Up to 12,500 jobs are at risk in Scotland’s bars and pubs due to the ongoing coronavirus pandemic, according to an industry body.
A survey by the Scottish Licensed Trade Association (SLTA) found nearly nine in 10 of them were facing reduced revenue.
The responses from 600 premises also found that 45% of owners did not expect to return to normal trading until a vaccine for the disease was found.
One industry expert warned the sector was facing a “battle for survival”.
The survey, sponsored by KPMG, found revenues had dropped by more than half from the same period last year at 38% of premises.
Some 85% reported a decline in footfall while 89% have experienced a drop in revenue.
Social distancing regulations have also had an impact, with pubs and bars spending an average of £2,500 per outlet to comply with the rules.
This has prompted fears that about a quarter of the 50,000 people employed in the sector could lose their jobs.
Colin Wilkinson, managing director of the SLTA, said: “The impact of Covid has been more severe for Scotland’s pubs and bars than virtually any other sector.
“We now face the stark reality that up to 12,500 jobs could be lost as nearly 90% of premises report that their revenue is down versus last year, with 38% reporting revenue decreases of over 50%.
He added: “With many people working from home and local restrictions, one of Scotland’s major employment sectors faces unparalleled difficulties and the current business climate is leading to a real threat of permanent business closures and job losses.”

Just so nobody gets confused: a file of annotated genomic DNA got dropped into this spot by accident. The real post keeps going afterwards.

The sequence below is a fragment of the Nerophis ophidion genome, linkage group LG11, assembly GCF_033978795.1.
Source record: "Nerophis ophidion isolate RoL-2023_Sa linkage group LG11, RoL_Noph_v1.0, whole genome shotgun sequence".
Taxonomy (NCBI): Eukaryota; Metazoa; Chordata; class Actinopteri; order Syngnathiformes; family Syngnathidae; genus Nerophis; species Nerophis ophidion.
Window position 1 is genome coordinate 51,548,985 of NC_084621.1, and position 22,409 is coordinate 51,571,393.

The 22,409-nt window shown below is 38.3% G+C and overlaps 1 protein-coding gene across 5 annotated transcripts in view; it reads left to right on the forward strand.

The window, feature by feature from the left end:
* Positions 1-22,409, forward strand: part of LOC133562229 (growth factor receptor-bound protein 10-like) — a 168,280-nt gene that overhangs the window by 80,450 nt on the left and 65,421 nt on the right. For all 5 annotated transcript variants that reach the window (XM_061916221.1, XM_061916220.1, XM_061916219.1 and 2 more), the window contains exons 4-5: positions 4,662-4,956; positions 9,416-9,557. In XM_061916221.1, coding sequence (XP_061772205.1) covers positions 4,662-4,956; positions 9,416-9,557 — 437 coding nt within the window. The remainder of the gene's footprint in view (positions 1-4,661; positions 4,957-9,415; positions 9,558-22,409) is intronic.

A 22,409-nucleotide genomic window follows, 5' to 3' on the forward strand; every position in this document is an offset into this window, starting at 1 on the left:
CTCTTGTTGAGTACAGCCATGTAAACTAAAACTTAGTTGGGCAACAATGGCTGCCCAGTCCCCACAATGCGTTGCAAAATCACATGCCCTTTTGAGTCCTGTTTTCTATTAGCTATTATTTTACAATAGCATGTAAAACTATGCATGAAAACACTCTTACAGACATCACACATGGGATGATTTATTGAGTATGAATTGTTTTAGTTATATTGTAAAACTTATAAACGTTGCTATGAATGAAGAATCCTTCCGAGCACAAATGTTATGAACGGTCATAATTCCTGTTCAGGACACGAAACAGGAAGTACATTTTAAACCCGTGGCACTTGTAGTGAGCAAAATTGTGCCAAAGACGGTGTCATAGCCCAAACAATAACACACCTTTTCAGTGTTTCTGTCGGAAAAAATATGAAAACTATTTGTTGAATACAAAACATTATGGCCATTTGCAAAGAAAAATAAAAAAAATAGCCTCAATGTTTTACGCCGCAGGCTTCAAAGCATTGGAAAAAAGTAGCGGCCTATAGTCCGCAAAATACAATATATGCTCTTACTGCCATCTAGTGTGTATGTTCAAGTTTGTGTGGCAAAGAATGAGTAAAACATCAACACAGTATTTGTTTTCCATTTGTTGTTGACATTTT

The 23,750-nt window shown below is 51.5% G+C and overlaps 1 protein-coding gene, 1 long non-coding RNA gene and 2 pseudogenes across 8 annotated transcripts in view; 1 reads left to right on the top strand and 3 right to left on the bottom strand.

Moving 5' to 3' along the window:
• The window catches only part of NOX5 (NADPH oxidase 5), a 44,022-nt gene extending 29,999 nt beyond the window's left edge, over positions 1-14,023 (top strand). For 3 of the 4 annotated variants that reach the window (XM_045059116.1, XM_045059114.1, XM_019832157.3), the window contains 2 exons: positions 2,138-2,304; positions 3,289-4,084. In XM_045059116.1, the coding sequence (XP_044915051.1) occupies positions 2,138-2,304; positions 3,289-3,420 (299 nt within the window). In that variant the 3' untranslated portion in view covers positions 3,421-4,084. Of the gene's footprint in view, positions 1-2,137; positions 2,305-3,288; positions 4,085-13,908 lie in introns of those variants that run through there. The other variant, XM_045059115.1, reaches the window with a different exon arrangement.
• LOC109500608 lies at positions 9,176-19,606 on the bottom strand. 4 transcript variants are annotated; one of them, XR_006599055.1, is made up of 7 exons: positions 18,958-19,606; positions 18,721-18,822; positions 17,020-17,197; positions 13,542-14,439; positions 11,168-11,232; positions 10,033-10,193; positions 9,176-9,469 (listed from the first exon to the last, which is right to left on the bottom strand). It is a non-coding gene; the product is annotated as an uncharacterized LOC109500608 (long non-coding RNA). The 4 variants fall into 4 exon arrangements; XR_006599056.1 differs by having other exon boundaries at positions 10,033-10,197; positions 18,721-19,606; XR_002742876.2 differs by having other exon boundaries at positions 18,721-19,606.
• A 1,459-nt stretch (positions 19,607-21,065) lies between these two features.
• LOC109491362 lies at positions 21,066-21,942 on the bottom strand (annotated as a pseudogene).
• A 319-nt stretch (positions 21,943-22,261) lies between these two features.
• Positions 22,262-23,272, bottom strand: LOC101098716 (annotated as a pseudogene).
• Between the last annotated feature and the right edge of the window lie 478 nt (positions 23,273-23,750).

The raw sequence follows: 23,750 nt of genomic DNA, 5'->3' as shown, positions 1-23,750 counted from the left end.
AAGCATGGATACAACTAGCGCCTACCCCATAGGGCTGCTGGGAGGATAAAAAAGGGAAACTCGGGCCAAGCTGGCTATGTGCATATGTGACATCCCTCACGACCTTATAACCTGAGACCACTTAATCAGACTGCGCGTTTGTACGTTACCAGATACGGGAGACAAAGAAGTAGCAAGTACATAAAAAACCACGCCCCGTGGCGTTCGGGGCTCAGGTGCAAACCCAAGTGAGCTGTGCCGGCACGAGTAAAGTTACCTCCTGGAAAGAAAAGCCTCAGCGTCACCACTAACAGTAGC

Alistair McAlinden, head of hospitality and leisure for KPMG in Scotland, said: “It’s incredibly concerning but not entirely surprising, to hear that so many licensed trade operators across Scotland are worried about large-scale job losses and possible business failures over the next 12 months.
“The industry is facing a battle for survival and there will inevitably be some casualties.”
‘It’s been like nothing we’ve ever seen before’
Michael Bergson, the owner of Bucks Bar in Glasgow, has spent 25 years working in hospitality – and has never seen so any businesses go to the wall.
“It’s been like nothing we’ve ever faced before,” he said.
Getting back up and running was “manic”.
“Staff were scared, customers were scared, getting all our safety measures in place – but I think confidence started to come back so people feel safe to go to bars and restaurants again,” he said.
“Eat Out to Help out was massive for us. It was a much-need boost but now that’s over we’ve got many challenges ahead.
“It meant we were able to turn a profit during the week, which is crucial because you need that to cover your costs now.”
The recovery is a fragile one. As well as facing the extra costs of PPE, there is reduced capacity because of physical separation rules and more staff are needed to carry out extra duties such as cleaning.
Mr Bergson would like to see politicians doing more to restore confidence, convincing customers that it is safe to return to bars and restaurants.
“If you don’t give people a controlled environment to socialise in then I’m afraid to say they will find other ways, especially young people,” he said.
He’d also like to see a relaxation of the rules on ambient music – designed to stop people leaning in to be heard – because he believes they are counter productive.
“What we’re finding is that when you’ve got no music in a bar or restaurant, people feel self-conscious of who’s next to them and it causes them to lean in.”